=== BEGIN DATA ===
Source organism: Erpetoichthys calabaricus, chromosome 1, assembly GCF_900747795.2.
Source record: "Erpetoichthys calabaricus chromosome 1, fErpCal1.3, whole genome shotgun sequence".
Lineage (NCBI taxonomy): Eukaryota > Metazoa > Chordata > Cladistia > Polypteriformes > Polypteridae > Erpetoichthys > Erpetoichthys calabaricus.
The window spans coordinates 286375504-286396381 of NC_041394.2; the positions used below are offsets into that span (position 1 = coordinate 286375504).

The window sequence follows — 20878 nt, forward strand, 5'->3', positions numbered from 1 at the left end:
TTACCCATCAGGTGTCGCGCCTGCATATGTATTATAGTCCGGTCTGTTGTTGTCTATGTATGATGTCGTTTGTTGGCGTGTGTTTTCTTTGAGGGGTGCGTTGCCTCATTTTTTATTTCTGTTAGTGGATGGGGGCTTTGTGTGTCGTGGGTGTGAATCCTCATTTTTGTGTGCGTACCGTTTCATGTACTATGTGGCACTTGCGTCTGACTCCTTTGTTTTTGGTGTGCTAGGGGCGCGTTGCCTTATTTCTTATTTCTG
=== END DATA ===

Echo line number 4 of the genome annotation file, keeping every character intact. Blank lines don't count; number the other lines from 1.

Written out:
The window spans coordinates 286375504-286396381 of NC_041394.2; the positions used below are offsets into that span (position 1 = coordinate 286375504).